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Iran Sinks into the Muck

According to this version, the Iranian leaders did not want to have a second American die in their prisons, and so -- just as they have been saying -- the decision to release Sarah Shourd was indeed driven by serious concern about her health.

Then there is the geopolitical element: the regime leaders are very happy with President Obama and they do not wish to see him hamstrung. Ahmadinejad’s original idea was to try to help Obama (and help himself as well) by freeing the American woman, just as the leaders of the Islamic Republic did a favor for President Carter when they freed women and blacks in 1979, long before any white male was released from captivity.

In short, as an Iranian friend of mine put it, what we are witnessing is less a power struggle than a survival struggle. One other good way to see this at work is to look around the neighborhood. As Green leader Mehdi Karroubi said the other day in an interview with Al Arabiya TV, “the regime in Tehran depends on creating international and domestic crises to safeguard its existence and continuation.” And so we see explosions in Bahrain, bombs in Iraq, Kashmir and Afghanistan, and fighting in the streets of Iranian cities.  Indeed, the internal conflict has reached such a point that one of Ahmadinejad’s top assistants finally came out and told the clergy to go back into their mosques.  Banafsheh’s invaluable Planet-Iran was the only one to give this amazing statement the big font it deserves:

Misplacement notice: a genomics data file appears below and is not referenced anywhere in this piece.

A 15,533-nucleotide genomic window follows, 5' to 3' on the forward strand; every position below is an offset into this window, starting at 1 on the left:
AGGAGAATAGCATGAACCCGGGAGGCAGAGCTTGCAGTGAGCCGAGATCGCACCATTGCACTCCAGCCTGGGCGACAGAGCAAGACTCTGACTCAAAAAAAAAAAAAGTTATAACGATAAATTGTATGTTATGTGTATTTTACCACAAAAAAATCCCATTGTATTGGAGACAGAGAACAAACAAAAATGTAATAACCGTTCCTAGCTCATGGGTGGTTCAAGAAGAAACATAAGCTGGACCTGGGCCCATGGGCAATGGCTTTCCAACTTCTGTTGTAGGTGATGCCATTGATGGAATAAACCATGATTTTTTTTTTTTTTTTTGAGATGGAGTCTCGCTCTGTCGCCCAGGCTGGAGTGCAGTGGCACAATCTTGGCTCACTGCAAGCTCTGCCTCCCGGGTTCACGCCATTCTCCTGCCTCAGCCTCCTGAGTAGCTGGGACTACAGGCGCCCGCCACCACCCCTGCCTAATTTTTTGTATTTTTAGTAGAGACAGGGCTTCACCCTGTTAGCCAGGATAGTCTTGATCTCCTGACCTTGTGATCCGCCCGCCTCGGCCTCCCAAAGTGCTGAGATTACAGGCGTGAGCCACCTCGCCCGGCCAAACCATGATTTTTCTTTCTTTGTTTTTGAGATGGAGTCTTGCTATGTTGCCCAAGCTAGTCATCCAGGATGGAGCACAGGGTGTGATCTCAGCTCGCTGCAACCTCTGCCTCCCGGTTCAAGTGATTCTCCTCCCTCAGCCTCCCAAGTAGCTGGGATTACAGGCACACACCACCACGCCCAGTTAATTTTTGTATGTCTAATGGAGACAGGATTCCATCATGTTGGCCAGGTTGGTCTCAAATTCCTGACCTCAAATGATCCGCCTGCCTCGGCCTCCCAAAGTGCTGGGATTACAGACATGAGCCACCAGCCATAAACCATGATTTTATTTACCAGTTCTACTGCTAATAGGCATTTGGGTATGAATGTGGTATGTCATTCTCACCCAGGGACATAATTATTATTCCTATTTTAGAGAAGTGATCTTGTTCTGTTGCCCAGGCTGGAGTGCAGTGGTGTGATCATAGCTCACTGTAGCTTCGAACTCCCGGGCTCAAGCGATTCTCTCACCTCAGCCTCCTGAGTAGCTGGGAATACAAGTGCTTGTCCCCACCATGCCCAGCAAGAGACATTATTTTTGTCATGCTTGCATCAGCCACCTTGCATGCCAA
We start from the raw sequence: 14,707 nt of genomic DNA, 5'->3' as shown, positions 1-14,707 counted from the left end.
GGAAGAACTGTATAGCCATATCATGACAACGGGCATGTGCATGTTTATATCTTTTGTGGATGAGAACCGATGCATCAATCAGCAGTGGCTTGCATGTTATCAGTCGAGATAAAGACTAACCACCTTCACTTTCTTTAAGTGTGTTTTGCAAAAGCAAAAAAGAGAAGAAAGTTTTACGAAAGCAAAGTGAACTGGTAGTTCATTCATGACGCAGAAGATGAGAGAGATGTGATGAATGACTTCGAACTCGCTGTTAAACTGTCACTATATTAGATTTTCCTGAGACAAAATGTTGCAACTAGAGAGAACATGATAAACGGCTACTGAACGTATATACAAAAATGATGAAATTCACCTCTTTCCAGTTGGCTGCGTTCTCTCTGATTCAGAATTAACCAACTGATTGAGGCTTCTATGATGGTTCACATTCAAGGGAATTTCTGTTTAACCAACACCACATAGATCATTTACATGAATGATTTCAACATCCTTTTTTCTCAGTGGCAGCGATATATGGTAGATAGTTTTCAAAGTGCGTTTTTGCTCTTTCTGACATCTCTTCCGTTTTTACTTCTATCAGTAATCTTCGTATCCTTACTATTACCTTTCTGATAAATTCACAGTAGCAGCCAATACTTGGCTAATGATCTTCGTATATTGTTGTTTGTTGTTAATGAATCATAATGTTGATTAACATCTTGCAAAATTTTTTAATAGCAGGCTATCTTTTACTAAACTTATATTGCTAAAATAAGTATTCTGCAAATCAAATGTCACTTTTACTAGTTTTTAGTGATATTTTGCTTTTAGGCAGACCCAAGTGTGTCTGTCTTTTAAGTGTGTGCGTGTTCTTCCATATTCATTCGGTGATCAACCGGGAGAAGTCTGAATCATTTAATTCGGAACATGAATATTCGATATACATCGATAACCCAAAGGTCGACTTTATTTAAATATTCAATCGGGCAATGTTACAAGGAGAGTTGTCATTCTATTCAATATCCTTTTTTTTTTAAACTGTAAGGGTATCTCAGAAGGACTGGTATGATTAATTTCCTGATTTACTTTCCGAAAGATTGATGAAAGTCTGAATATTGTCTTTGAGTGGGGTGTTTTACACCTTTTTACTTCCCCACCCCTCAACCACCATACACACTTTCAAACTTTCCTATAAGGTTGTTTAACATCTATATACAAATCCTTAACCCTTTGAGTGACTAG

Mohammad-Ali Ramin, Deputy Minister of Islamic Guidance and Culture for Media Relations and Ahmadinejad’s adviser on the “Holocaust Commission” announced: “We call upon all clergy to abandon civic and politics issues, partisan matters, NGO’s and western-style organizations and return to the mosques where they can benefit from greater social clout, that will ultimately elevate societal and Islamic interests. We need to be able to put our clergy to proper use, as mosque attendance has thinned out.

Pay attention to that last clause. Whatever the Islamic Republic of Iran once was, it is no longer a source of enthusiasm for the Iranian people. They have had it. They know that the only thing the regime can do with any degree of efficiency is kill their own people. The latest stories revolve around the dreadful present in Mashhad, where hundreds of prisoners have been slaughtered in recent weeks. One of the sources for the story, Ahmad Ghabel, was thrown back into prison after he told the Green Movement what was going on.

The regime continues its efforts to intimidate the Greens, to no effect. Thugs attacked Karroubi’s home, shooting 30 or 40 times into the house and setting it on fire.  Karroubi told them that death did not frighten him, and the outcry was so great that within two days the government announced the arrest of the guilty parties. Mousavi’s house is under siege, every visitor is interrogated by regime thugs, and yet Mrs. Mousavi comes and goes, issuing clarion calls on behalf of Iranian women, and Mousavi himself remains an outspoken opponent of the regime.

And then, in yet another surprising retreat from the policy of all out repression, the former Justice Minister has been called to stand trial for the mass murders that followed the demonstrations of last June.

How will this play out? I think there are two basic scenarios. The first is that the Revolutionary Guards somehow get a grip on the country. It’s hard to imagine, but they do have lots of guns, and if they can kill hundreds of their own, they may well be willing to kill thousands of political opponents and normal citizens. I think the country has gone beyond the point where the tens of millions of suffering Iranians will put up with that again.  But you never know.

The second scenario is that the regime implodes, unable to make decisions, unable to act decisively, and, as one key leader after the next goes over to the other side, the whole ugly thing collapses into the muck. Unlikely?  Perhaps, but then it seemed even more unlikely back in the days of the Soviet Empire before it sank.